Scanned image of the page. Keyboard directions: use + to zoom in, - to zoom out, arrow keys to pan inside the viewer.

Page Options

Download this Issue


Something wrong?

Something wrong with this page? Report problem.

Rights / Permissions

This collection, digitized in collaboration with the Michigan Daily and the Board for Student Publications, contains materials that are protected by copyright law. Access to these materials is provided for non-profit educational and research purposes. If you use an item from this collection, it is your responsibility to consider the work's copyright status and obtain any required permission.

March 18, 1975 - Image 4

Resource type:
The Michigan Daily, 1975-03-18

Disclaimer: Computer generated plain text may have errors. Read more about this.





If ,
GD l/T '
ti r,'f..


Shady studies




BIRTH DEFECTS, impotence,
lung damage, brain dam-
age, and lowered resistance to
disease have recently been cited
as potential hazards to mari-
juana smokers. However, these
charges are backed by studies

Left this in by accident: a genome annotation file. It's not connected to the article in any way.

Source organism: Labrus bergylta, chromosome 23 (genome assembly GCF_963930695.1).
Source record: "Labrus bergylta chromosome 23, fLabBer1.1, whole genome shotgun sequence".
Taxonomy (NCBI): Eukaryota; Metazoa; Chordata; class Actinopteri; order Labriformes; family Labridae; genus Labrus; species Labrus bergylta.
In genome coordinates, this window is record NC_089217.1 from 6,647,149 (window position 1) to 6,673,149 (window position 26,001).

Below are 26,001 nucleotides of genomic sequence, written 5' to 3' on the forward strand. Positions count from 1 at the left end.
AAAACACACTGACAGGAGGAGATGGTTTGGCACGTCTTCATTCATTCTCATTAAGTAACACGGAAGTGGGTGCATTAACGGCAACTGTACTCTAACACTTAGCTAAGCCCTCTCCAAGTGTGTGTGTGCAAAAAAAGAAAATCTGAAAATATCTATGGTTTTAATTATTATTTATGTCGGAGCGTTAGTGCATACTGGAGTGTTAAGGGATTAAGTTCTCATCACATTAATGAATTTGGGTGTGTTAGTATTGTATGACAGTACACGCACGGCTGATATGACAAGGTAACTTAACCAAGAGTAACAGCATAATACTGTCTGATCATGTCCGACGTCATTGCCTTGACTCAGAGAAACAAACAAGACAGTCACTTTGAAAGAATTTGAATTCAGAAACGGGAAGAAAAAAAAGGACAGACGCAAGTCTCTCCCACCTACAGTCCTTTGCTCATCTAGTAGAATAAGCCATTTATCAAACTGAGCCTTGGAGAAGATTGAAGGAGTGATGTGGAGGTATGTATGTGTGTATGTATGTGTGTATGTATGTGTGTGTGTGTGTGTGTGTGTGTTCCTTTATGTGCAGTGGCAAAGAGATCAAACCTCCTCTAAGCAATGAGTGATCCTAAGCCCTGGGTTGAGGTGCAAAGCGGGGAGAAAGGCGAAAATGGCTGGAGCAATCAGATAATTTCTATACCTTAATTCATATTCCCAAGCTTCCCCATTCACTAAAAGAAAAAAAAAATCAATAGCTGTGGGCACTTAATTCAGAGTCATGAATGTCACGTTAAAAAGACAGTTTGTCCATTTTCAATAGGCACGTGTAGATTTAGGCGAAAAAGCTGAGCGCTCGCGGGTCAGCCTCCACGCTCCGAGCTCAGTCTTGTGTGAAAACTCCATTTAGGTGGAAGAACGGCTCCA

obtained under questionable cir-
cumstances. Major data has
been overlooked or ignored to
an extent which indicates that
an attempt is being made to
construct a case against mari-
juana, based on prejudice and

founded on hazy and disputable
Upon detailing the studies, one
finds that seemingly crucial evi-
dence has been, entirely omit-
ted. Two major studies o f t e n
cited as proof for the risk of
brain damage to marijuana
smokers both lack the basic pre-
condition for objective assess-
ment. The Campbell study,
which utilized human subjects,
made no effort to check on its
subjects' prior medical nistory;
had the subjects all had re-


y A

igjj~ ;, S~/~~g/'At
- q<'




ere's your instruction guide for our telephone

rate increases

Eighty-four years of editorial freedom
Edited and managed by students at the University of Michigan

..:G}:. The Lighter Cide::j e.........
Can stiff warnings
stop avid smokers?
;}"g:.J,;?t: ..wMm a ;L Dick West Emma"{
WASHINGTON (UPI) - Despite health warnings on the pack-
ages, cigarette sales continue to increase. So now the Federal
Trade Commission is thinking about making the anti-smoking
message stronger.
I doubt that will work either. The tobacco habit is so deeply
ingrained in our society that sales probably would continue brisk
even with skull-and-crossbones on the packs.
This sounds more like a problem for a top flight safety expert,
such as Dr. Timothy Upbuckle.
"Funny you should mention that," Upbuckle said when I broach-